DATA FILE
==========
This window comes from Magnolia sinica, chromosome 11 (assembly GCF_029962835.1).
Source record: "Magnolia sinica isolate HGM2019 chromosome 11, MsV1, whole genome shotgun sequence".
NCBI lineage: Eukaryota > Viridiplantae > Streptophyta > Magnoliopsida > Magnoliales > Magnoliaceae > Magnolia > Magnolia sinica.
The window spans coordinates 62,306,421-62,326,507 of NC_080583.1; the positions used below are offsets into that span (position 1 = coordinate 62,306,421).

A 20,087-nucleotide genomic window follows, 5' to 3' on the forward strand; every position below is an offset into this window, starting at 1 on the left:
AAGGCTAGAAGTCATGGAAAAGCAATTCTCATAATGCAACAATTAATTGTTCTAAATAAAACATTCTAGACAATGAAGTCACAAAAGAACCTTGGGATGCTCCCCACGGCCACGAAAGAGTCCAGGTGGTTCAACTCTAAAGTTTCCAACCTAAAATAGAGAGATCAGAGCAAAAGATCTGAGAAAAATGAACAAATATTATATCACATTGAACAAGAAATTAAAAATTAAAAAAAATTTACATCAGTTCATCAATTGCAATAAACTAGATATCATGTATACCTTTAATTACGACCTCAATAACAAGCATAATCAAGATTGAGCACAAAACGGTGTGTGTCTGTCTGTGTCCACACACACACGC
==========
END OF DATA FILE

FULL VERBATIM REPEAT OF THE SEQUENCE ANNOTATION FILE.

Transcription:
This window comes from Magnolia sinica, chromosome 11 (assembly GCF_029962835.1).
Source record: "Magnolia sinica isolate HGM2019 chromosome 11, MsV1, whole genome shotgun sequence".
NCBI lineage: Eukaryota > Viridiplantae > Streptophyta > Magnoliopsida > Magnoliales > Magnoliaceae > Magnolia > Magnolia sinica.
The window spans coordinates 62,306,421-62,326,507 of NC_080583.1; the positions used below are offsets into that span (position 1 = coordinate 62,306,421).

A 20,087-nucleotide genomic window follows, 5' to 3' on the forward strand; every position below is an offset into this window, starting at 1 on the left:
AAGGCTAGAAGTCATGGAAAAGCAATTCTCATAATGCAACAATTAATTGTTCTAAATAAAACATTCTAGACAATGAAGTCACAAAAGAACCTTGGGATGCTCCCCACGGCCACGAAAGAGTCCAGGTGGTTCAACTCTAAAGTTTCCAACCTAAAATAGAGAGATCAGAGCAAAAGATCTGAGAAAAATGAACAAATATTATATCACATTGAACAAGAAATTAAAAATTAAAAAAAATTTACATCAGTTCATCAATTGCAATAAACTAGATATCATGTATACCTTTAATTACGACCTCAATAACAAGCATAATCAAGATTGAGCACAAAACGGTGTGTGTCTGTCTGTGTCCACACACACACGC